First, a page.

Artist Vivek Vilasini's The Last Supper – Gaza (2008)
Artist Vivek Vilasini's The Last Supper – Gaza (2008)

His best-known work is the enormous photograph Last Supper – Gaza (2008), which populates Leonardo da Vinci's depiction of Christ's Last Supper with figures in hijabs, as a means to give visibility to the conditions of life in Gaza. The series Housing Dreams III (2015), by contrast, ironically comments on the gaps between aspiration and reality. In one image, a rundown shop in Kerala proclaims "Germany's no.1 Engine Oil"; in another, a brightly painted, but roofless, building advertises "Kailash Roofing Solutions." Politics is a key theme throughout. The series Lest We Forget… after PGJ Nampoothiri and Gagan Sethi (2013) documents the wounds protesters sustained in the 2002 Gujarat riots, photographed 10 years after the event: the indent of a gunshot wound or the rippled scars of burnt skin.

Lately, Vilasini has moved away from photography. He recently returned to a work he made just after leaving Sharjah, City – Fifth Investigation (2000/2017), in which he tracks the daily accumulation of dust in New Delhi. And it's easy to find the influence of Sharif's delight in radicality in his latest project, which is in an entirely different field: sustainable farming. "A garden is a physical manifestation of an idea," says Vilasini. "It's a social sculpture. You have a painting of a landscape with a cow in it – it's art. But a cow in a landscape – that's not art?"

For the past two years, Vilasini has been exploring different philosophies of sustainable agriculture – not in theory but by putting them into practice. In what he calls his food forest, in Munnar, Kerala, he collects different varieties of fruit trees, medicinal plants and host plants, as well as nectar plants for bees and butterflies. So far he has attracted 21 different varieties of ants, and he is, he says, “hopeful” about the results about an upcoming butterfly survey. (Butterflies, he notes, are one of the best bioindicators of ecological problems.)

The garden is at 4,000 feet above sea level, so he is able to grow tropical, subtropical and low-chill varieties of temperate fruit. In April, he and his brother will expand their operation to a seven-acre site, all tended to traditional methods of farming that Vilasini is also at work reviving.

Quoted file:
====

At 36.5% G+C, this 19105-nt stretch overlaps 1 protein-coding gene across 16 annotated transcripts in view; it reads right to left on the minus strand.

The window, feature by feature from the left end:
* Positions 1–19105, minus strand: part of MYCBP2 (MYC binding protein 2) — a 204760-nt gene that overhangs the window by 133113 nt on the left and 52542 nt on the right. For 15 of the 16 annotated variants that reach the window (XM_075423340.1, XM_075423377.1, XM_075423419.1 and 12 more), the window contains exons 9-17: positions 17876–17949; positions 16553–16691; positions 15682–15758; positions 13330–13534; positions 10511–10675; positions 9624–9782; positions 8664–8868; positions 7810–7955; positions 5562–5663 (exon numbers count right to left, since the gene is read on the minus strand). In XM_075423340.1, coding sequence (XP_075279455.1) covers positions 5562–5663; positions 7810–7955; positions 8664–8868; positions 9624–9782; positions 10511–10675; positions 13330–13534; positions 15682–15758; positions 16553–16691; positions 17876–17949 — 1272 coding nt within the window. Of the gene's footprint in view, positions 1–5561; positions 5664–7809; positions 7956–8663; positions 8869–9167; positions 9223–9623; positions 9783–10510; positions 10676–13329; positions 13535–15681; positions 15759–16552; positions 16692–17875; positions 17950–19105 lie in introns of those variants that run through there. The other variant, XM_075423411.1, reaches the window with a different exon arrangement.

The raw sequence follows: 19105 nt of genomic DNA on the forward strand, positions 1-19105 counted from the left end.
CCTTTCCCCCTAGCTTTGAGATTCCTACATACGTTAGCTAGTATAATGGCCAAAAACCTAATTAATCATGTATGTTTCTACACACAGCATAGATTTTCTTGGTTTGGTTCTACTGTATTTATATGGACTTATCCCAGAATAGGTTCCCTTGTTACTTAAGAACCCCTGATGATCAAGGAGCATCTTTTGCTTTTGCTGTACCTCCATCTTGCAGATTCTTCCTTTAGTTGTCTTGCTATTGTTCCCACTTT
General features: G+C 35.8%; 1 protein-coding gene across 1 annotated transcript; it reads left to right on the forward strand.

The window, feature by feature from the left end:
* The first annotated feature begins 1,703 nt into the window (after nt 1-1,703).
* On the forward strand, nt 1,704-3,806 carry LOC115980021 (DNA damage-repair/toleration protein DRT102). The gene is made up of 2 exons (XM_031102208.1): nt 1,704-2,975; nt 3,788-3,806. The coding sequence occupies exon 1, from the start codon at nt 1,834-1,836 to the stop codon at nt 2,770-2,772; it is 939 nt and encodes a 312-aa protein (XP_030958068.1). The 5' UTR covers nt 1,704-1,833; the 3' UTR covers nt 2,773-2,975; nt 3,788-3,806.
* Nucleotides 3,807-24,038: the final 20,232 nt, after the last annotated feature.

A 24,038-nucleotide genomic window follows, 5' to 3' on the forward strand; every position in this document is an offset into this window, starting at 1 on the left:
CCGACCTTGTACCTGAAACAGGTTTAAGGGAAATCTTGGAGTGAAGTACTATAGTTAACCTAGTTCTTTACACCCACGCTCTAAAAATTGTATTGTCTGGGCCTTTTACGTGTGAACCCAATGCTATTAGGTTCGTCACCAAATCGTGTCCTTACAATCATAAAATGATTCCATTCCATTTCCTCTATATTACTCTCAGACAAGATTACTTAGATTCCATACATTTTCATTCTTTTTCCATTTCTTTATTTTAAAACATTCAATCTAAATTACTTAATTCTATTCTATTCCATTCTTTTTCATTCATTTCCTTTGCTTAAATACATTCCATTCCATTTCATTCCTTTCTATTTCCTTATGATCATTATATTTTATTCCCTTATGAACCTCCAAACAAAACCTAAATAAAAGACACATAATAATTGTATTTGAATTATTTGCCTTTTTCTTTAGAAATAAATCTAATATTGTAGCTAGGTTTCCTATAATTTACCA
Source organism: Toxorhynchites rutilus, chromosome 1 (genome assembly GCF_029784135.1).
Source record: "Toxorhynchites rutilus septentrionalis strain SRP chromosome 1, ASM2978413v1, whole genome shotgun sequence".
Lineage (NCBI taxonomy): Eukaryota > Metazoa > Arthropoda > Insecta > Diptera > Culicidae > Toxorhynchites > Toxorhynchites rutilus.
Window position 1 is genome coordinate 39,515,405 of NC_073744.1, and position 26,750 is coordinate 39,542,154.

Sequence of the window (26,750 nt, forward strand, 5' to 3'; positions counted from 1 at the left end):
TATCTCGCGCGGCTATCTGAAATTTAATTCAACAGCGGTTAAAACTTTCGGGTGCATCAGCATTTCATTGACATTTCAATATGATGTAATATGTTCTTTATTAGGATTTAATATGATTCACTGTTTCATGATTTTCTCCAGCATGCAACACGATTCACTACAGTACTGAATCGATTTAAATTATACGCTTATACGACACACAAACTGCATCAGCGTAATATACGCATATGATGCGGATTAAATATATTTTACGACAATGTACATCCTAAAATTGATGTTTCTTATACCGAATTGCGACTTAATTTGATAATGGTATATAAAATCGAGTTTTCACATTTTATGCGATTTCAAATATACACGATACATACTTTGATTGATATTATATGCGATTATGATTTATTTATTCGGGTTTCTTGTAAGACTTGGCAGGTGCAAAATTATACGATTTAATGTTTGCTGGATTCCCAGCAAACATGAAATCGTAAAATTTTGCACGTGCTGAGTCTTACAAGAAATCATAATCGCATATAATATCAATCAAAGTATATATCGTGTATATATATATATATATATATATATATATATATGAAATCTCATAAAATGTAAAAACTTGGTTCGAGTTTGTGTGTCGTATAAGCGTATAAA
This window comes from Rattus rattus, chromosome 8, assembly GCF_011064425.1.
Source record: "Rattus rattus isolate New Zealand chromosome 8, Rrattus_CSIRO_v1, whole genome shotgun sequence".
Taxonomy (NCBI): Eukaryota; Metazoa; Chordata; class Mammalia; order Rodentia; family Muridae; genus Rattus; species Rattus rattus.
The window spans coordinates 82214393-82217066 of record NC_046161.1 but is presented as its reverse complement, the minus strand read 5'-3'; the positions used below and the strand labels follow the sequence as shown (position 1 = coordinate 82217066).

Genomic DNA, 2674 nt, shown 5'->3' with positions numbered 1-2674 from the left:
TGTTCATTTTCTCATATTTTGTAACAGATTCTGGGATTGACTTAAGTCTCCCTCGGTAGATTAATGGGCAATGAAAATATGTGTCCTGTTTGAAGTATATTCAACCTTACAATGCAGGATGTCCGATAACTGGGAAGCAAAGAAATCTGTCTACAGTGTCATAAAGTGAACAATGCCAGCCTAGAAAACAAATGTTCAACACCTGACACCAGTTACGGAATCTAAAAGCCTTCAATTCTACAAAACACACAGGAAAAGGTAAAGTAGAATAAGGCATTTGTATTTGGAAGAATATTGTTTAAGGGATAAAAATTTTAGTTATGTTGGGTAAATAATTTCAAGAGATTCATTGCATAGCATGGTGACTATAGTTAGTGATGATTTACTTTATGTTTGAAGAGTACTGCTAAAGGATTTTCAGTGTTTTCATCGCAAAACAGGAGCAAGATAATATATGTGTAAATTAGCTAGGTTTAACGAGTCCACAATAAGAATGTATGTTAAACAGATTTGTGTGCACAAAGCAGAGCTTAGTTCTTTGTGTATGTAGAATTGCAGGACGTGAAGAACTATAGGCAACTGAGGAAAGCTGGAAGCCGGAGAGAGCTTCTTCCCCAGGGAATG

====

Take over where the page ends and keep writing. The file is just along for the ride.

“We have lost so much in terms of the kinds of plants we have. Different cultures used to grow so many different kinds of plants that were eaten as part of regular diets. There are 80 different kinds of edible mushrooms in Kerala, and we eat five or six. Before there was coffee, people roasted dandelion roots.”

Vilasini’s thoughts on sustainability come out in short bursts, and tend to remain unfinished; he barely gets to the end of a discussion on the pre-Colombian charcoal use and carbon sequestration when he is on to butterfly diversity, which is itself interrupted by remarks on the importance of the mycelium layer, or the growth of fungus in a forest.

"I've been thinking of this project since 1986," says Vilasini, "When someone first gave me a copy of Masanobu Fukuoka's One Straw Revolution." Vilasini read it in a single sitting – it was "life-changing," he says, but he didn't put it into action until a few years ago, when, with the sale of his first major photograph, he bought the land for the farm.

The project is also part of a larger trend in the art world that questions how art can make a difference amid the growing ecological crisis. Sustainability was one of the themes of the Sharjah Biennial last year, curated by Christine Tohmé, for example, and Vilasini’s food forest was visited by many of those who attended the 2016 Kochi-Muziris Biennale.

“The artwork Vivek made while he was in Sharjah and Dubai was incredibly organic,” says Allison. “It had a lot of references to life coming from the earth – returning to the earth and the earth generating new forms. It is not surprising to me and, in fact, feels intuitively correct that he would develop a food forest.”

Via the residency, the food forest has also become a renewed site of collaboration among his colleagues in the UAE. He and Ibrahim have floated the idea of creating a food forest in Khorfakkan, where Ibrahim is based. The UAE, he smiles, “is not just about dates”.

Vivek Vilasini’s work will be on show at 1x1 Gallery, Dubai, from March 19 to April 30, and at Sakshi Gallery’s stand at Art Basel Hong Kong, from March 29 to 31